Antibiotic Stewardship in Assessing Risk of Early-onset Sepsis

Published on

Neonatology Update

Antibiotic stewardship programs aim to optimize antimicrobial use to prevent the emergence of resistance species and protect patients from the side effects of unnecessary medication. Antibiotic stewardship is not about giving fewer antibiotics; it’s about giving the right antibiotics, to the right babies, at the right time, and for the right reasons.

The high incidence of systemic instability and the morbidity and mortality from infections among newborns leads providers to frequently initiate antibiotic therapy, meaning empiric antibiotic courses are one of the main contributors to antibiotic use in neonatal units. Antibiotic use for culture-confirmed infection is a small contributor to overall NICU antibiotic utilization. Research suggests that early neonatal antibiotic exposure in particular may have negative consequences for both term and preterm infants.

Yet early-onset sepsis (EOS) is a serious and potentially fatal illness, particularly among preterm infants of the lowest gestational ages. Assessing newborn infants for risk of EOS is one of the most common clinical tasks conducted by neonatal providers. Traditional algorithms for management of neonatal EOS result in medical intervention for large numbers of uninfected infants. Our research has been focused on finding a better way to evaluate infants for infection, specifically EOS, in order to provide opportunities for stewardship practice and to optimize antibiotic initiation for the risk of EOS. We have come up with promising but different strategies for term and preterm infants.

Sepsis risk calculator

Working with collaborators at Kaiser-Permanente Northern California, we developed an accurate multivariate method for predicting risk of EOS among late preterm and term infants that combines maternal risk factors with objective measures of a newborn’s clinical examination. The sepsis risk calculator (SRC) includes the following steps:

Step 1: Begin with the population risk (eg, all you know is that it is a term baby born at 34 weeks or above).

  • Prior probability of EOS

Step 2: Add the information you get before you even look at the baby (eg, maternal fever, duration of rupture of membranes, group B strep status) and modify the population risk.

  • Modified prior probability of EOS

Step 3: Add the baby’s clinical status (eg, now you examine the baby). 

  • Final posterior probability of EOS

Step 4: Make your decision to evaluate +/- empirically treat the baby for EOS.

Our local multidisciplinary teams of obstetric, neonatal, and information technology staff have collaborated to implement use of the SRC at our birth hospitals. Our obstetric electronic medical record was modified to provide a link to the SRC (available at Labor and delivery nurses calculate the sepsis risk at birth and alert neonatal clinicians to risk estimates. Subsequent interventions are based on the risk estimate and newborn clinical examination.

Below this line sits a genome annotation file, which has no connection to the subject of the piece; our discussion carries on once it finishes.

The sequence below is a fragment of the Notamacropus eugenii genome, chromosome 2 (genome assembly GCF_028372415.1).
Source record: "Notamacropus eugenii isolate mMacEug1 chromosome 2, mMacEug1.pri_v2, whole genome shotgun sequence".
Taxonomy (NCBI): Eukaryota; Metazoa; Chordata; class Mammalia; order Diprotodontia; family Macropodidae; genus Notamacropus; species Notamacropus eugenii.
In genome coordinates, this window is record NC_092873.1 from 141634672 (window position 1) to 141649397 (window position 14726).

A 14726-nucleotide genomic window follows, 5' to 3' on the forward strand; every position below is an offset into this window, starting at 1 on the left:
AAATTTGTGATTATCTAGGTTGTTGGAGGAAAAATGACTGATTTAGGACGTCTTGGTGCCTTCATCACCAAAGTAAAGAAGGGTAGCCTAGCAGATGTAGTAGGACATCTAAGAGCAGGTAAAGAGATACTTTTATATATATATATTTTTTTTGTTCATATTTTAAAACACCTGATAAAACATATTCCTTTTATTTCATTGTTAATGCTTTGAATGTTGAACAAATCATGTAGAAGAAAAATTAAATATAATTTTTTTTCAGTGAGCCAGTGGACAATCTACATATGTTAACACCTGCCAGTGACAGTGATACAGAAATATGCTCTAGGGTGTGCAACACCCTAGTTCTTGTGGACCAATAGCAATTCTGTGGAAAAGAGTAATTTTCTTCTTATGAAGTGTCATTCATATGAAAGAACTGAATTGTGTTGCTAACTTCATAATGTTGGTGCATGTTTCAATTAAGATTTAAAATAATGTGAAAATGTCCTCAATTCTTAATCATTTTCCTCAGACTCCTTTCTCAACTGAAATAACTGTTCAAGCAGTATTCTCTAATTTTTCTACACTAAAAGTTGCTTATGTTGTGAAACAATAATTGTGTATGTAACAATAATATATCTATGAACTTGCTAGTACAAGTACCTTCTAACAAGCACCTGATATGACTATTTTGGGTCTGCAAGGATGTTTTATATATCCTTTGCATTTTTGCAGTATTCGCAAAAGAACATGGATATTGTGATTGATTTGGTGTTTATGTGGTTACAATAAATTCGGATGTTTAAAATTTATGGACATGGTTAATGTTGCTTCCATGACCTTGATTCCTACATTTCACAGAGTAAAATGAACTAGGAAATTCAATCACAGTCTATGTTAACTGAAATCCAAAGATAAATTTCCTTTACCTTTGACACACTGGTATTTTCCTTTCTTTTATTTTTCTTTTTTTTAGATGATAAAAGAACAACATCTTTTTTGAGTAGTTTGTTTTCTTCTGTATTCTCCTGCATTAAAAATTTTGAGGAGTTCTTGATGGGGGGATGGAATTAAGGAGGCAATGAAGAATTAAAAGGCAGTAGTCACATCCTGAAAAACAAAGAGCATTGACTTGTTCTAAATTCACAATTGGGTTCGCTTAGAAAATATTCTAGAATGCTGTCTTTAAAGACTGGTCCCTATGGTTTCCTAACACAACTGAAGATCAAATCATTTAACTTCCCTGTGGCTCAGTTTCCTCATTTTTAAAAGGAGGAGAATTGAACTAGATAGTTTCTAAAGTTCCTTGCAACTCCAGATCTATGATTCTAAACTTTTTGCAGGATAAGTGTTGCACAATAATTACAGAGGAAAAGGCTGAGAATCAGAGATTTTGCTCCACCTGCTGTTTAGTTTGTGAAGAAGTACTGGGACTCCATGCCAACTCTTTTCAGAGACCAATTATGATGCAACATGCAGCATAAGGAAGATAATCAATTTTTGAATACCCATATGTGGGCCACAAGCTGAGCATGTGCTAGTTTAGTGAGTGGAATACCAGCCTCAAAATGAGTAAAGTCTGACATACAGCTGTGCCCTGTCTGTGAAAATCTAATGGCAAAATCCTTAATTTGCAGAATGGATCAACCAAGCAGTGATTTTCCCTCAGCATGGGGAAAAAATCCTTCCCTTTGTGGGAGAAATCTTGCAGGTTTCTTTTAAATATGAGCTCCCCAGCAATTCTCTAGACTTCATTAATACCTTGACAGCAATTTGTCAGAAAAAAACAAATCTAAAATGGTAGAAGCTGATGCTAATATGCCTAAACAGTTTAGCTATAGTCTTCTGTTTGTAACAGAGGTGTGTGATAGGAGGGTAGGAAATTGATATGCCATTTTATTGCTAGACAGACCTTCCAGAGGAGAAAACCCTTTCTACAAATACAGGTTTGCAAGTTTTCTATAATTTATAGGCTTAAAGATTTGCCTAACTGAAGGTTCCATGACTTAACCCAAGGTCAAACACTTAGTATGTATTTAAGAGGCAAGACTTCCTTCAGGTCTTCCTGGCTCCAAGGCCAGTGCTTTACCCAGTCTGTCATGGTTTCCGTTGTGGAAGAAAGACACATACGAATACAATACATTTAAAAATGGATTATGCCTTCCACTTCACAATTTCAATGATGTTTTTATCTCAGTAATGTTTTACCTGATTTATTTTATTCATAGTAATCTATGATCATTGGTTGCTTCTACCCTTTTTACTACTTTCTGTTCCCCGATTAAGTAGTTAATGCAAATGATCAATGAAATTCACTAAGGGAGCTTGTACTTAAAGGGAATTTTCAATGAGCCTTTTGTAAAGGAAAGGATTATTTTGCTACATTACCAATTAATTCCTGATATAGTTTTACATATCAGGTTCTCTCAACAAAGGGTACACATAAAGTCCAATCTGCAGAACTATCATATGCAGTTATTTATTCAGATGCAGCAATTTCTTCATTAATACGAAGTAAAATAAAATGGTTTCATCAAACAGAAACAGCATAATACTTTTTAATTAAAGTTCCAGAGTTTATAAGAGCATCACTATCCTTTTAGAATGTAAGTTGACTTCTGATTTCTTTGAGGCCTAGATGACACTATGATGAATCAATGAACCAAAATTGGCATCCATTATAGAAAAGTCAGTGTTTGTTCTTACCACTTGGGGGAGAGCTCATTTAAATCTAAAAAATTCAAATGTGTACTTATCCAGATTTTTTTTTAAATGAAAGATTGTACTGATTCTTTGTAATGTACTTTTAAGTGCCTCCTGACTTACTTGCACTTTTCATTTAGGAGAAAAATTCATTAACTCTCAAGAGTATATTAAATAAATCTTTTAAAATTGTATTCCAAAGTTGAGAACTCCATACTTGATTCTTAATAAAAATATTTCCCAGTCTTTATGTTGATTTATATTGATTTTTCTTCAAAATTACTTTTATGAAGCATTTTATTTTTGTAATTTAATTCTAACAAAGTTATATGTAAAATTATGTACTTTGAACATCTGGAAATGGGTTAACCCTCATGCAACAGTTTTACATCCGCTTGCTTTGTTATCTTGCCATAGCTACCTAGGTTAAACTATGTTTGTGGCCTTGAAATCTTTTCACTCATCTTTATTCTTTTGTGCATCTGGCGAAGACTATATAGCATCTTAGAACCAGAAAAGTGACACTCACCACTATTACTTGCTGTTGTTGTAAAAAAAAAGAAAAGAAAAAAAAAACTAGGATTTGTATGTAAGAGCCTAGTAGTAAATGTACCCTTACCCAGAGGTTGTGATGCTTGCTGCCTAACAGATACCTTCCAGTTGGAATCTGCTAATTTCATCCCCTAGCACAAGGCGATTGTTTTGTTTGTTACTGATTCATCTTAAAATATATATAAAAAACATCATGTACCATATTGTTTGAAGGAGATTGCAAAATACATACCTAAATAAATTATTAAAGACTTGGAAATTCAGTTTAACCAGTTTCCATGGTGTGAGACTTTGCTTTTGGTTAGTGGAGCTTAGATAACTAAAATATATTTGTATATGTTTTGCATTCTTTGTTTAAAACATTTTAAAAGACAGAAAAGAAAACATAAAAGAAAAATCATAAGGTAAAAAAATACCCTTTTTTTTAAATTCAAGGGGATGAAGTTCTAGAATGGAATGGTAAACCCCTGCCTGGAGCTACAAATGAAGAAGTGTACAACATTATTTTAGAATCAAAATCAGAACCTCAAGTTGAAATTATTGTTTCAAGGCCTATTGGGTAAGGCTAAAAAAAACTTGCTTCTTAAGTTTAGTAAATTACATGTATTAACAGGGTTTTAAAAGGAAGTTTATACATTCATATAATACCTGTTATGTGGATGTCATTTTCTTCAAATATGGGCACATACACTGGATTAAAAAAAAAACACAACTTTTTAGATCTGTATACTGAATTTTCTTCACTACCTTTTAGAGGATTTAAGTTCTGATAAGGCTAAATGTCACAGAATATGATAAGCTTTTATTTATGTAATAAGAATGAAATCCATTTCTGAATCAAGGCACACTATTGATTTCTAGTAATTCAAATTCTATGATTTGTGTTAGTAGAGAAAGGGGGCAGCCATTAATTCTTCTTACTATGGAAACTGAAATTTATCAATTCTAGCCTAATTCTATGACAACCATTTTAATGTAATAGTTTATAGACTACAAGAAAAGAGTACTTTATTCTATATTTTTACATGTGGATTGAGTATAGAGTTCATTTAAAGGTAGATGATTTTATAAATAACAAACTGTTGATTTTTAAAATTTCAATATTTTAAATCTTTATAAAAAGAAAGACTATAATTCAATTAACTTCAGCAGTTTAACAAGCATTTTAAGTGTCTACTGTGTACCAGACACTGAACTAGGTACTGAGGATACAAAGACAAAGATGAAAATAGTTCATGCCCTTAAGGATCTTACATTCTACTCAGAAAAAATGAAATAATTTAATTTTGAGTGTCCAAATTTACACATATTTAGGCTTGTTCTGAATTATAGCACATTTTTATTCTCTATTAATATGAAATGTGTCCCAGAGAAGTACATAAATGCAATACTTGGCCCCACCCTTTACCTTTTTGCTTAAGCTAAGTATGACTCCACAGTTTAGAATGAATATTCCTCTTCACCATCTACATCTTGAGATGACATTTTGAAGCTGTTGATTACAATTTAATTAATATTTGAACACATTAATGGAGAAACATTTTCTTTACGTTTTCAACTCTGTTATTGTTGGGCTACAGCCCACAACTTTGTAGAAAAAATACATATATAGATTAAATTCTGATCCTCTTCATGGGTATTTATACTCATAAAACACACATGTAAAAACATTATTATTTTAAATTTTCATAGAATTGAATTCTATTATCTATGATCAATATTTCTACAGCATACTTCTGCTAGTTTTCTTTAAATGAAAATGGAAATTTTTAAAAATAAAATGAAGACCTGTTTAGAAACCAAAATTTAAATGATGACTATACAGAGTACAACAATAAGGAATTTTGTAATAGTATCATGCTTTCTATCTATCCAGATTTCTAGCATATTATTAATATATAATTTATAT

We have published our prospective validation and implementation work using this approach in everyday clinical care and demonstrated that using the SRC as the primary means of evaluating term infants for risk of EOS is a safe way to administer empiric antibiotics to a smaller proportion of newborns compared to use of previously recommended approaches. We have also done research using both single-center and multicenter longitudinal data to identify preterm infants at lowest risk of EOS. We have demonstrated that risk categorization using delivery characteristics can identify preterm infants at lowest risk of EOS. We are currently performing implementation work at Pennsylvania Hospital, part of the CHOP Newborn Care Network, to assess the safety and efficacy of preterm EOS evaluation based on this approach.

Our current funded research addressing the impact of intrapartum and neonatal antibiotic exposures includes:

Intrapartum Antibiotics Study

Funding: CDC grant 200-2017-96221 (Puopolo, PI; Mukhopadhyay, co-investigator) Title: “Perinatal Antibiotics and Weight Gain in Childhood” The purpose of this study is to determine the impact of perinatal antibiotic exposure on the rate of weight gain in the first 5 years of life. We are studying a cohort of ~14,000 children born in the University of Pennsylvania Health System and receiving pediatric care in the CHOP system.

Atopic Outcomes Study

Funding: NICHD 5K23HD088753-02 (Mukhopadhyay, PI; Puopolo, Mentor)

Title: “Incidence of Atopy and Childhood Infections in Uninfected Term Newborns with Perinatal Antibiotic Exposure”

One-third of American babies are exposed to antibiotics around the time of birth. We will assess the relationship of these antibiotic exposures to the development of early childhood allergy and infections. The results of this study may alter the perceived safety of prophylactic antibiotics and profoundly affect newborn clinical practice.


Funding: NIAID R01 AI121383 (Gerber, PI; Puopolo, co-investigator; Mukhopadhyay, co-investigator)

Title: “Early Life Antibiotics, Gut Microbiome Development, and Risk of Childhood Obesity”

The objective of this study is to assemble and follow longitudinally a large, diverse birth cohort to determine the relationship between (1) antibiotic exposure and gut microbiome development; (2) antibiotic exposure and weight gain/adiposity; and (3) microbiome development and weight gain/adiposity. We have recruited 420 of the anticipated 500 newborns and their families that have agreed to participate through 2 years of age.